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Many federal and state laws changed this year that affect estate and gift taxation. It is wise to review your estate plan before the end of the year to take advantage of the changes.

As the temperatures drop, thoughts turn to end-of-year considerations such as taxes, charitable contributions and estate planning. While many are used to the year-end wrap-up required with businesses and personal income tax matters, many fail to review their estate plans as frequently as they should.

Too many people know that major events such as a death, birth, divorce or remarriage necessitate rewriting their wills, trusts or other estate planning documents. However, inheritance and estate law changes may require revisions this year as well.

Law changes affecting estate taxation – The American Taxpayer Relief Act of 2012 (ATRA) became law early in 2013, bring changes that warrant a review of your existing estate plan.

Before the end of this year, it is wise to meet with your estate planner to take advantage of legal changes made to estate taxes and other factors affecting protection of inheritances.

Some issues to consider:(A) Under the Tax Relief Act, you may leave an unlimited amount of assets to your spouse. If your will or trust states that your spouse will be provided up to the “maximum amount permitted by law”, he or she may inherit everything to the exclusion of children or other beneficiaries for which you intended to provide.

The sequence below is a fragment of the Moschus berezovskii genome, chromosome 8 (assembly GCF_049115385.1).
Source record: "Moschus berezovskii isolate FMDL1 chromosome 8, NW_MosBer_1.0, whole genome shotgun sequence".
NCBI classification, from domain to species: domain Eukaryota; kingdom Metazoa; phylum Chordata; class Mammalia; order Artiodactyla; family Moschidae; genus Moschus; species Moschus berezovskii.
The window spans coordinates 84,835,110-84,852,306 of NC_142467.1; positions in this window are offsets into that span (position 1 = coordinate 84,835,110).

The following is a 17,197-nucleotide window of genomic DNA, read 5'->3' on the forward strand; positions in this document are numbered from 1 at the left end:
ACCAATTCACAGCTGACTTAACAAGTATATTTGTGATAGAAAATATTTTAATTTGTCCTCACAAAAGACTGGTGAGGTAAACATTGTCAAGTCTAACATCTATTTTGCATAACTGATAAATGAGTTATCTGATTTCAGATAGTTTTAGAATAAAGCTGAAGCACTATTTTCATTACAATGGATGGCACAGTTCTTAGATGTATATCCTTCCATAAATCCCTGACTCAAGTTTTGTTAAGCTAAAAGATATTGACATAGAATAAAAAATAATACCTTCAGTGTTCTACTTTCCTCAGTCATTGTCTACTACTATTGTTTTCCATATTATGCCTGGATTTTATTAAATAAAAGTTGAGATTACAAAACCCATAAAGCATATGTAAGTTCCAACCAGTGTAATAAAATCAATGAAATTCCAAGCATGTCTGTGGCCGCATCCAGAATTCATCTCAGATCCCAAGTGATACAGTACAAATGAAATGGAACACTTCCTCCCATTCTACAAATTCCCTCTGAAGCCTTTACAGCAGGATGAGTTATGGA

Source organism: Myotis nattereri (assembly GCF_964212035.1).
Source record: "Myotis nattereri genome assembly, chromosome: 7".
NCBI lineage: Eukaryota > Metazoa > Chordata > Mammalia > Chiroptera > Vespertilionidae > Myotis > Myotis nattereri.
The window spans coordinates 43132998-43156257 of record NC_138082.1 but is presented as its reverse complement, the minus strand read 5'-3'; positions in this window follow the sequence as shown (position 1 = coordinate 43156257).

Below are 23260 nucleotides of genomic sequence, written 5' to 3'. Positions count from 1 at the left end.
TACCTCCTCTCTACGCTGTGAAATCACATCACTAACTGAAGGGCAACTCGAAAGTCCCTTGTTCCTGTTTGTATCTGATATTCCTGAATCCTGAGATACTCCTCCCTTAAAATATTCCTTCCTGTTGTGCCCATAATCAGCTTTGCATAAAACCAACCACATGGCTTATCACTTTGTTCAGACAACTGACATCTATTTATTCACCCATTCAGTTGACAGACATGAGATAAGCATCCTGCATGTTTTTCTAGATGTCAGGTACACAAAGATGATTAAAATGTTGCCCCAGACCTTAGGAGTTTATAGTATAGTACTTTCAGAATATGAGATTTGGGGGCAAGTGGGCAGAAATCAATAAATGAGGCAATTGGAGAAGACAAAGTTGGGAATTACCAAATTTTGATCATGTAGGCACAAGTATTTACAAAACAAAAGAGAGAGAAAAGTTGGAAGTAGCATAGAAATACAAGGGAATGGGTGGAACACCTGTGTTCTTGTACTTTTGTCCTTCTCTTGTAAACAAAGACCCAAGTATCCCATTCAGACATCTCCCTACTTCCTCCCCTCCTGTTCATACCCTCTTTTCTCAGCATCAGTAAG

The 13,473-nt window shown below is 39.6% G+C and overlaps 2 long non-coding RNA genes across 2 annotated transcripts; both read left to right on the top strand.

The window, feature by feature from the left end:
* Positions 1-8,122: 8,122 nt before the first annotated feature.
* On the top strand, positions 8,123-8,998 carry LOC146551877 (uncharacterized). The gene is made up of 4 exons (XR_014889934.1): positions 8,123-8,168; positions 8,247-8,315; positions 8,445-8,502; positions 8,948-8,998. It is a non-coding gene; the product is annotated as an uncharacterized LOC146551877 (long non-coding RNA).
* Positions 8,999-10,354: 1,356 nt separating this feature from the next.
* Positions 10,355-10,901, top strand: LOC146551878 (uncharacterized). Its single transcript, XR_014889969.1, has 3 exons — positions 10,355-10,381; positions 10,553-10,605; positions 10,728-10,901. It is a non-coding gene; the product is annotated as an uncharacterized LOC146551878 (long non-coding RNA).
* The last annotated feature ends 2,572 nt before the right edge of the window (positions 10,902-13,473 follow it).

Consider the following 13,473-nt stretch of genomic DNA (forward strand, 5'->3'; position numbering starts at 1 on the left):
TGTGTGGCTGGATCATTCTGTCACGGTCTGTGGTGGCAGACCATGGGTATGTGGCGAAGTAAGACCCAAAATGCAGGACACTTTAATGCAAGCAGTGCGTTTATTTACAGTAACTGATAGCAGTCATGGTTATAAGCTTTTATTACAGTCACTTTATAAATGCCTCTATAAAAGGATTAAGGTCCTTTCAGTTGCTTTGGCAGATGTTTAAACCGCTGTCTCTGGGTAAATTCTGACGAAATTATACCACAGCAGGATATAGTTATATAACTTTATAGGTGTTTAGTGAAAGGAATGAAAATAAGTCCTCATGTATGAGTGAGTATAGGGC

(B) The Tax Relief Act also allows you to give up to $5,250,000.00 in assets to someone to which you are not married, such as a child or your trust, without incurring estate tax liability. However, this increased threshold can cause issues. For example, if your trust states that any amounts excluded from taxation be deposited into a trust meant to provide for people other than your spouse, your spouse may be left with very little at your death.

For federal tax purposes, same-sex couples are treated as married. Also, on October 21st, of this year, New Jersey legalized same-sex marriage. Those couples who were married in another state but reside in New Jersey and those who are just now getting married in the state should review their wills and trusts to reflect and take advantage of legal changes.


Tarta Law Firm NJSteven W. Tarta, Esq. brings more than 45 years of professional experience to his practice, with a sophisticated focus on Estate Tax Planning, Living Trusts and Elder Law.

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